Which, fair enough. The 2018 iPad Pro was so far ahead of the game that even now I never feel like it’s too slow to handle anything I throw at it. I can see why Apple didn’t feel the need to upgrade the A12X processor much at all.
But, then, here’s the big question: Why did Apple upgrade the iPad Pro at all?
I have some theories.
Open the LiDAR floodgates
It’s rare that Apple rolls out a camera feature on the iPad before the iPhone, but here we are. That LiDAR scanner, which uses infrared light to generate detailed depth maps of your surroundings, is a feature that dramatically ups the iPad’s augmented-reality game.
In the bigger picture, Apple’s spending a lot of time adding augmented-reality tech to its mobile devices because it doesn’t yet have an AR device of its own. Rumors abound that Apple’s working on AR glasses of its own, but in the meantime it might as well perfect the technology, and get developers on board, by using it on the iPhone and iPad.
All signs to this fall’s iPhone models also featuring this same LiDAR scanner. The advantage in putting it on the iPad now is twofold: First, any AR innovations that Apple pushes with iOS 14 and this fall’s iPhones will immediately be supported on the current iPad Pro, too. Second, by shipping the LiDAR scanner with the iPad Pro, Apple can use its WWDC sessions to discuss the various ways developers can take advantage of the LiDAR scanner in the open. If that hardware wasn’t going to ship until the iPhones in the fall, Apple would have to talk about it obliquely, or not at all. Instead, it can talk about LiDAR all it wants, and while it will officially be referring to the 2020 iPad Pro, we’ll all know they also mean the fall 2020 iPhone.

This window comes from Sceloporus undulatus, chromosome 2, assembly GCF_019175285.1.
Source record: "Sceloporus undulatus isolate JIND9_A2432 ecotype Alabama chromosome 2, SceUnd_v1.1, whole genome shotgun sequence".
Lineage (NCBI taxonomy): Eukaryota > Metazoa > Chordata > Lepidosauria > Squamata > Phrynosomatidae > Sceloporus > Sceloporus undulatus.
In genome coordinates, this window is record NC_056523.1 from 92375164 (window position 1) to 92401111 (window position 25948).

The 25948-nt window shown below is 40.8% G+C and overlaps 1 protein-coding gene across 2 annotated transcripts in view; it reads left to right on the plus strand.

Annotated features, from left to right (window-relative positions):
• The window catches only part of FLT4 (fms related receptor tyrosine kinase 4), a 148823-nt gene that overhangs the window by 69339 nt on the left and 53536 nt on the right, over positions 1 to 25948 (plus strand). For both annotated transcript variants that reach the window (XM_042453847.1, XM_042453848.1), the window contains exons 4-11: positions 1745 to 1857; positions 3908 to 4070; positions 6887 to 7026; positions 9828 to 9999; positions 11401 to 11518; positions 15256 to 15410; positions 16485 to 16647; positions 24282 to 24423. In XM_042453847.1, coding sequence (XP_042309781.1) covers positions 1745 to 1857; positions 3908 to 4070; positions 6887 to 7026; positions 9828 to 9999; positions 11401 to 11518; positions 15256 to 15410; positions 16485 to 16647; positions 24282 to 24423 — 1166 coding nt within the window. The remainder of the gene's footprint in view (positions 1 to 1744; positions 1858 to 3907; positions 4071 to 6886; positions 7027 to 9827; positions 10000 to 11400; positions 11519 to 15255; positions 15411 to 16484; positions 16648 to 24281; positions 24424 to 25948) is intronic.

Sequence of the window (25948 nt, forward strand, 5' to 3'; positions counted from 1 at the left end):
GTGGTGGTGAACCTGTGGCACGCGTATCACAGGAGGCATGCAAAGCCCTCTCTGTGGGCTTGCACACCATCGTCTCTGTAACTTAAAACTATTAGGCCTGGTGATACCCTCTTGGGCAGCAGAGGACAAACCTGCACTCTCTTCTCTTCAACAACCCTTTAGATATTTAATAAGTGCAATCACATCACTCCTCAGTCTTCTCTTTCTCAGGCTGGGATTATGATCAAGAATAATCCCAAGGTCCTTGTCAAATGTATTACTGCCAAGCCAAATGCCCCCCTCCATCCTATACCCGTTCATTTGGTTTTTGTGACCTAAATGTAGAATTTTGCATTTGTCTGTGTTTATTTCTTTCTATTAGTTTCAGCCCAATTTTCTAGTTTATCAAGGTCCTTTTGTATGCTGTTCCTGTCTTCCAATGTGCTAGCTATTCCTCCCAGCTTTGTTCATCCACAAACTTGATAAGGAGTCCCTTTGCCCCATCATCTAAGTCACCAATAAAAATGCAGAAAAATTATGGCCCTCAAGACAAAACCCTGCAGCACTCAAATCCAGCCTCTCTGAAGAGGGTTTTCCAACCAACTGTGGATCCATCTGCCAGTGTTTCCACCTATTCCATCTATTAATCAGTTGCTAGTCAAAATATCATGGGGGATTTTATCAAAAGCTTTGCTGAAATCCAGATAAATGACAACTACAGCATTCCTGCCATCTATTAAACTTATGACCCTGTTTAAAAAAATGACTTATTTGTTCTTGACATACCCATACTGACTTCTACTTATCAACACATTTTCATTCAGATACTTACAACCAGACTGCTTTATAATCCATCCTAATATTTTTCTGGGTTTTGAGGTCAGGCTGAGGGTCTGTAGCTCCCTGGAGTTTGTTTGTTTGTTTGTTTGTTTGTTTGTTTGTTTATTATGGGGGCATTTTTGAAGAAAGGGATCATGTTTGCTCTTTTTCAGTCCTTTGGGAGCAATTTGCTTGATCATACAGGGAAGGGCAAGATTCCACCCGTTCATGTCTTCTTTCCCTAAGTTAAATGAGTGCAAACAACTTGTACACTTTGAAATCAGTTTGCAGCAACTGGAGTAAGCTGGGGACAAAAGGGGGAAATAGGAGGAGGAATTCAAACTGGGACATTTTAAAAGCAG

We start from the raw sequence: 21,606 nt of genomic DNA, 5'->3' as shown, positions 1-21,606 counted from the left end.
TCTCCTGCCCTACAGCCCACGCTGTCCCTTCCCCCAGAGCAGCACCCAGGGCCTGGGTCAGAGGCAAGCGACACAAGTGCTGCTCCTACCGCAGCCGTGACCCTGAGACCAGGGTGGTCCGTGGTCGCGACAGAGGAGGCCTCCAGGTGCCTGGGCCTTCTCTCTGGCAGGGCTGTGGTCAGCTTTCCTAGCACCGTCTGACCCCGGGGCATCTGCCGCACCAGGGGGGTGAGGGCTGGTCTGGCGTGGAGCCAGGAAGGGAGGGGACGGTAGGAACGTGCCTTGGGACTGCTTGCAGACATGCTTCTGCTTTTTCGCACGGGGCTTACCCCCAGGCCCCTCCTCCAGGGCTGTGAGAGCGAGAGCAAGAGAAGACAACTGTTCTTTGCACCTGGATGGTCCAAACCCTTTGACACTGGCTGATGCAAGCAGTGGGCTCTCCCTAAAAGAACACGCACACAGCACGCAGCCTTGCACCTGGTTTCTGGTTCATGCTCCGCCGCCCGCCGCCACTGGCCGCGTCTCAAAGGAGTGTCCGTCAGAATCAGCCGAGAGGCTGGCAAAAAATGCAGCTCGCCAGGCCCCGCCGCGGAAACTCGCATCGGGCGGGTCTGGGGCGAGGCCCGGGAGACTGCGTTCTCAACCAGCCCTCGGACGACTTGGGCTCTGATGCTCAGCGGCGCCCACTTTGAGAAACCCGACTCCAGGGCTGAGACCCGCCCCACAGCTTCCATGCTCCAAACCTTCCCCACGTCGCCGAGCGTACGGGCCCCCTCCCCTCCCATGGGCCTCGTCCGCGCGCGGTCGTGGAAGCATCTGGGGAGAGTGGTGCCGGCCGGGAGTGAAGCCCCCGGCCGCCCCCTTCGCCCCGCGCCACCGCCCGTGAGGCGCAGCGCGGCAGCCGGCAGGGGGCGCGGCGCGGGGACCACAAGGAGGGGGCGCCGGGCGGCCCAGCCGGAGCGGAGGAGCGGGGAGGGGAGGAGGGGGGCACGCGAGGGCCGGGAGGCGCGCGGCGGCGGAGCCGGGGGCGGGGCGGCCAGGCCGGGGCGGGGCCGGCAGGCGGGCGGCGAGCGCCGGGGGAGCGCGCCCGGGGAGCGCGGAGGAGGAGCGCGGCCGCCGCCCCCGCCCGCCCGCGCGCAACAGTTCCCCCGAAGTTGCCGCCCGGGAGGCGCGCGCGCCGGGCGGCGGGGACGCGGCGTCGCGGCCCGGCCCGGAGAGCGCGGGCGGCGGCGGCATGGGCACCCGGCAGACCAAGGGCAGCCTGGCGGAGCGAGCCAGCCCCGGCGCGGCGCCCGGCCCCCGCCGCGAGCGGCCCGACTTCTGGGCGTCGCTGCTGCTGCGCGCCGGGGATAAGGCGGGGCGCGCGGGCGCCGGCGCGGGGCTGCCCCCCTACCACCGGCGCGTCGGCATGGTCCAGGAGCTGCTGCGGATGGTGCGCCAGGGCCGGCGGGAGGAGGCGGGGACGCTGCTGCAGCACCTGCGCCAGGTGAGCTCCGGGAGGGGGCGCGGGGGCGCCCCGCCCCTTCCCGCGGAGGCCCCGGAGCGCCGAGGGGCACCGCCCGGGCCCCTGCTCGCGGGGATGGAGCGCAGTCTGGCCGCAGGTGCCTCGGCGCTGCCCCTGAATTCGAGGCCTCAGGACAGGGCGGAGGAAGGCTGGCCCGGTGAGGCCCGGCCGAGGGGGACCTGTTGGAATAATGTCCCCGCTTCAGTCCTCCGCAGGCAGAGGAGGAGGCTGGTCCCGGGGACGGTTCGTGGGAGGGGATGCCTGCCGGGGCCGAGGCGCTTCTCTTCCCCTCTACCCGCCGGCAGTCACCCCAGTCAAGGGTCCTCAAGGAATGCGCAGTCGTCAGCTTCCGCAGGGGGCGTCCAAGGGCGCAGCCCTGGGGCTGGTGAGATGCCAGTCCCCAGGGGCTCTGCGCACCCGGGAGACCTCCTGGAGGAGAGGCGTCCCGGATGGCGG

A shocking development
Here’s my wackiest theory. The last time Apple announced a major transition in the processors that power the Mac, it warned developers months in advance. Developers could even get a “Development Transition Kit” from Apple that was essentially a Power Mac G5 case with an Intel motherboard inside, so they could test out Mac OS X on Intel processors well before the first Intel Macs actually shipped.
Rumors has it that Apple is going to build Macs that run on Apple-designed processors, the same ARM chips Apple has been using to power the iPhone and iPad. And it feels like it’s time, given that the new MacBook Air is slower than either the 2018 or 2020 iPad Pros. But what if Apple wants to give developers the same sort of warning and testbed that it gave them back during the Intel transition?
Imagine, if you will, the announcement this summer of macOS moving to ARM processors, with a full set of tools for developers to ensure compatibility. And the hardware they’d be able to use to test their software… would be a 2020 iPad Pro (complete with keyboard and trackpad!) running a special developer version of macOS.
Running macOS on an iPad Pro? It seems like a weird scenario, but it’s certainly a possibility. And perhaps these new iPad Pros have been designed with enough RAM (6 GB, previously available only on the 1TB 2018 model) and, who knows, perhaps even some other components that would assure compatibility.
It’s a placeholder
Finally, here’s what may be the most likely scenario: Apple wants to make some minor adjustments to the components of the iPad Pro for some of the reasons listed above, but they’re really just meant as placeholders.
The real iPad Pro update isn’t ready yet, but will come this fall or next spring. Apple will soon be embracing 5G cellular networking, and presumably there will be a 5G iPad at some point. Reports from supply-chain analyst Ming Chi Kuo suggest that Apple’s working on new Mini-LED screen technology for a future iPad. And perhaps the reason the A12Z processor seems so boring because Apple’s too busy working on a new, more powerful processor for use inside both future iPads and future Macs.
Maybe there’s an even newer iPad Pro on the horizon. Or maybe there isn’t. These days, nothing’s for certain. But I’d wager that at least some of my suppositions are correct, and there’s more to this minor update than might appear at first glance.
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